Why Amazon Awards Success Without Permission

Question: How has business leadership changed because of the \r\nInternet?  

Clay Shirky: the question of leadership is really \r\ninteresting, because for most businesses, really, at this point, the \r\nloss of control they fear is already in the past. Right? There was a \r\nmedia environment in which almost any message about IBM that was in the \r\npublic was created by IBM and then circulated via press release, or \r\nreported by a newspaper, or what have you. 
\r\n And then of course, there was, you know, word-of-mouth, chatter on the \r\nstreet kinds of stuff, but that all operated at a level so much smaller \r\nthan anything a large company could produce.  The biggest change in \r\nleadership, I think, is that those days are over and there’s... the \r\nrange of choices leaders have about the perception of their company has \r\nbeen quite, quite restricted because the counter-story we’ll always get \r\nat as well, and it’s just much more of a dialogue of the public. 
So\r\n the two great visions of leadership we have, like, the "grand \r\nvisionary" or the "micro-manager" now seem to me not to work as well.  \r\nThe Internet has kind of compressed the range.  And leadership has \r\nbecome instead a combination of infusing a company with whatever the \r\ncore imperatives are and making sure that the company doesn’t \r\noverbalance to far in one direction or another. 
So, Amazon, \r\nto take just one example—Amazon has my favorite corporate award ever in \r\nthe history of corporate awards.  They have an award that you can only \r\nwin as an employee, if you do something great and you didn’t ask \r\npermission first.  Right?  Other awards you can get if you asked \r\npermission, if you cleared things with your bosses, but if you do \r\nsomething really good and you just saw that it was a possibility and you\r\n did it, you get a special award for not having ask permission.  And \r\nthat’s an example of something that, to your earlier point about your \r\nfriend, lowers the amount of internal communication required, and also \r\nsets a cultural norm for the business that no amount of memos and \r\nmission statements could possibly say.  And that kind of leadership, \r\nwhat Bezos does, I think, in terms of creating a cultural climate where \r\ngood ideas are rewarded matters so much more than, you know, either \r\n"grand visionary" or "micro-manager" in this environment.

Recorded on May 26, 2010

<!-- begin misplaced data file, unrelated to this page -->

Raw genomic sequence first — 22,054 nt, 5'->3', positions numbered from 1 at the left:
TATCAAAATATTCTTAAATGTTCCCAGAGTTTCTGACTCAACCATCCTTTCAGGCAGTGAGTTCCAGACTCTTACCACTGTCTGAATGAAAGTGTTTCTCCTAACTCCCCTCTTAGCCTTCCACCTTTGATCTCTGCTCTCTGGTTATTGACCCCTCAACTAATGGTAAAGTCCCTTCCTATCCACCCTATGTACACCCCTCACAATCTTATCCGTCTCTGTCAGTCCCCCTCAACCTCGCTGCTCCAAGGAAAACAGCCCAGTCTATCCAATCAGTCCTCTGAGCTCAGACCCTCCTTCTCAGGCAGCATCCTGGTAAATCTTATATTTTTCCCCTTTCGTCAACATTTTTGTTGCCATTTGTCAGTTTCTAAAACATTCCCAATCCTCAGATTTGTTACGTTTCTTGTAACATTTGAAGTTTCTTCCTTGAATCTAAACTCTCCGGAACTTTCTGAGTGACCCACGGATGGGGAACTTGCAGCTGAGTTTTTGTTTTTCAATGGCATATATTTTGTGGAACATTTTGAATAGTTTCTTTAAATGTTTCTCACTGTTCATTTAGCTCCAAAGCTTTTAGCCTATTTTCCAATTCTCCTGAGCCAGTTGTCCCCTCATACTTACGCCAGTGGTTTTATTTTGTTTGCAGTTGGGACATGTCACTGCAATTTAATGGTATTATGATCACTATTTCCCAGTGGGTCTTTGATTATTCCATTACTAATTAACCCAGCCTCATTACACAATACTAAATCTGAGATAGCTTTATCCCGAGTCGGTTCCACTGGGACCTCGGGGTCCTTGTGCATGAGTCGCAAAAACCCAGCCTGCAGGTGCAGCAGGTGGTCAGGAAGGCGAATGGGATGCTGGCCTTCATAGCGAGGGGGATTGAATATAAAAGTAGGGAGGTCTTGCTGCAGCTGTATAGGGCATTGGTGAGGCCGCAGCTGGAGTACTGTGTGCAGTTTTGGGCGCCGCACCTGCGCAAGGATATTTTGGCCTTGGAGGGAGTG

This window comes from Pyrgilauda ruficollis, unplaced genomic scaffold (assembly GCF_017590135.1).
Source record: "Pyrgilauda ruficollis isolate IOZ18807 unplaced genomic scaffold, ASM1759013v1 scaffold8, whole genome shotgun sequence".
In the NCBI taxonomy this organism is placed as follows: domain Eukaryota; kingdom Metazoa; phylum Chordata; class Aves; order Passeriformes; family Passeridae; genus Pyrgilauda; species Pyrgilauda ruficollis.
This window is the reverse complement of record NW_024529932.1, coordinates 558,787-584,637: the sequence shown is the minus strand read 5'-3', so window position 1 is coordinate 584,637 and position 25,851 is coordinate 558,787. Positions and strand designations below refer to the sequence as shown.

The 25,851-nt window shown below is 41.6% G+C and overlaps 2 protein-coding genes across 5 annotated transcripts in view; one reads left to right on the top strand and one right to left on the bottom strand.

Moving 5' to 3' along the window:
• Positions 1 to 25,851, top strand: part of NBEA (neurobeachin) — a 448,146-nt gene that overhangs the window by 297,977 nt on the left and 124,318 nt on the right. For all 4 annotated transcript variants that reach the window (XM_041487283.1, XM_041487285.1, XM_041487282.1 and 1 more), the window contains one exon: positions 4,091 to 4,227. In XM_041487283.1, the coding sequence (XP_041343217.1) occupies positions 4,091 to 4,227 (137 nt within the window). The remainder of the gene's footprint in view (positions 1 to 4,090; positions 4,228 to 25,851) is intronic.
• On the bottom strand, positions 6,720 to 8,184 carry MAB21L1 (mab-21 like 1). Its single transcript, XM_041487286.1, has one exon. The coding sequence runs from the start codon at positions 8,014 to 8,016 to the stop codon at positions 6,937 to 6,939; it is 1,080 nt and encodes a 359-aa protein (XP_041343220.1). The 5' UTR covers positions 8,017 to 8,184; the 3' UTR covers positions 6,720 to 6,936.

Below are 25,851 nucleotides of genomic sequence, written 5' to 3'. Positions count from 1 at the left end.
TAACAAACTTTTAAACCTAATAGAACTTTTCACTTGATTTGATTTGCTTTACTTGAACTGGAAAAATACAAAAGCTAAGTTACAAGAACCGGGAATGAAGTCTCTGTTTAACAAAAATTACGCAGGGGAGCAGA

Interviewed by Victoria Brown

Our two great visions of leadership -- the grand visionary and the micro-manager -- no longer make sense.

'Ghost forests' visible from space spread along the coast as sea levels rise

Seawater is raising salt levels in coastal woodlands along the entire Atlantic Coastal Plain, from Maine to Florida.

Photo by Anqi Lu on Unsplash
Surprising Science
Trekking out to my research sites near North Carolina's Alligator River National Wildlife Refuge, I slog through knee-deep water on a section of trail that is completely submerged.
Keep reading Show less

Why professional soccer players choke during penalty kicks

A new study used functional near-infrared spectroscopy (fNIRS) to measure brain activity as inexperienced and experienced soccer players took penalty kicks.

Abbie Parr via Getty Images
Mind & Brain
  • The new study is the first to use in-the-field imaging technology to measure brain activity as people delivered penalty kicks.
  • Participants were asked to kick a total of 15 penalty shots under three different scenarios, each designed to be increasingly stressful.
  • Kickers who missed shots showed higher activity in brain areas that were irrelevant to kicking a soccer ball, suggesting they were overthinking.
Keep reading Show less

A historian identifies the worst year in human history

A Harvard professor's study discovers the worst year to be alive.

Credit: Pieter Bruegel the Elder. (Museo del Prado).
Politics & Current Affairs
  • Harvard professor Michael McCormick argues the worst year to be alive was 536 AD.
  • The year was terrible due to cataclysmic eruptions that blocked out the sun and the spread of the plague.
  • 536 ushered in the coldest decade in thousands of years and started a century of economic devastation.
Keep reading Show less

Changing a brain to save a life: how far should rehabilitation go?

What's the difference between brainwashing and rehabilitation?

Credit: Roy Rochlin via Getty Images
Mind & Brain
  • The book and movie, A Clockwork Orange, powerfully asks us to consider the murky lines between rehabilitation, brainwashing, and dehumanization.
  • There are a variety of ways, from hormonal treatment to surgical lobotomies, to force a person to be more law abiding, calm, or moral.
  • Is a world with less free will but also with less suffering one in which we would want to live?
Keep reading Show less